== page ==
Human immunodeficiency virus (HIV) over time causes acquired immunodeficiency syndrome (AIDS), a condition in which progressive failure of the immune system allows life-threatening, opportunistic infections and cancers to thrive. Cell toxicity is a major problem when treating HIV.
This invention is a unique vector for modification of CD34+ hematopoietic stem cells for anti HIV gene therapy. The vector contains a modified version of the thymidine kinase gene, TKSR39, which can rapidly kill cells in the presence of gancyclovir (a drug already approved for Herpes virus treatment).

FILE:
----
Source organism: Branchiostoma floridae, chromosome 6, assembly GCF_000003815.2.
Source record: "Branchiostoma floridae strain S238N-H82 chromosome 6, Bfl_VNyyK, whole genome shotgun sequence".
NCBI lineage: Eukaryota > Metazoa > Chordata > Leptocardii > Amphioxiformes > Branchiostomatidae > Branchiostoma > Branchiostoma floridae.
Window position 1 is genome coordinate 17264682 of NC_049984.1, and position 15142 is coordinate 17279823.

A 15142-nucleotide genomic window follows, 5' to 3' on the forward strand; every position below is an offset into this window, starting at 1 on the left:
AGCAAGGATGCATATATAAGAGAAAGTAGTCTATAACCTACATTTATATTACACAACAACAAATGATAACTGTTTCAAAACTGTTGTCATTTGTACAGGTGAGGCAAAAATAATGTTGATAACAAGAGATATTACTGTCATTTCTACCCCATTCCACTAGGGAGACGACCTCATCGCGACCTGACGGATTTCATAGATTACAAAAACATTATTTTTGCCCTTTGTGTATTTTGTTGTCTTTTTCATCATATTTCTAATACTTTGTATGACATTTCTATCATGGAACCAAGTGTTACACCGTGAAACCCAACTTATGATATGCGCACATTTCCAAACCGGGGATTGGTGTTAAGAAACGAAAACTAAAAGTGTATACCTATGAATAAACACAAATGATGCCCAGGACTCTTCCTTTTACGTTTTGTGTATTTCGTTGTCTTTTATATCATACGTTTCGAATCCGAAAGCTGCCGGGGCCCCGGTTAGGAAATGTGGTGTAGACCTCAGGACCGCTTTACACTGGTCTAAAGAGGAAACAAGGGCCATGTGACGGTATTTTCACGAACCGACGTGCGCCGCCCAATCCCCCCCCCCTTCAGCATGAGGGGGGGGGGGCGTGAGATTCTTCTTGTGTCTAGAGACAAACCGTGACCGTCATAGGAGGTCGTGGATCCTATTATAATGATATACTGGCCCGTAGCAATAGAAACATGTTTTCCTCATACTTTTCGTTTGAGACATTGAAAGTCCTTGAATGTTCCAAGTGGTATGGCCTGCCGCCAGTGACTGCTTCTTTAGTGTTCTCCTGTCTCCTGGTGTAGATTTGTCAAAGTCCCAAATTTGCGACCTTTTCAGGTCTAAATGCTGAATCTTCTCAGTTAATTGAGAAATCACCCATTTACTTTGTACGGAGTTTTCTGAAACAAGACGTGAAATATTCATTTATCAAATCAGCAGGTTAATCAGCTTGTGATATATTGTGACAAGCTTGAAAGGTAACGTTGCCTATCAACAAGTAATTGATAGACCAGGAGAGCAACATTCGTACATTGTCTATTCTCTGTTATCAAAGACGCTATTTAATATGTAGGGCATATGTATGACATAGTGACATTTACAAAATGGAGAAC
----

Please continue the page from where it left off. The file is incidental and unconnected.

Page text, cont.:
Features, Benefits & Advantages:
The technology targets the infected cells and not the virus hence the development of resistance is unlikely.
- By utilizing tat RNA to transiently express GFP in modified stem cells it’s providing for the first time a method to select modified stem cells that will increase the chances of a successful transplantation.
- The vector is safe as it does not express the gene in the absence of HIV infection. Ganciclovir has been extensively used for herpes (CMV) treatment in HIV infected patients without significant toxicity or side effects.
Stage of Development:
Prototype is in testing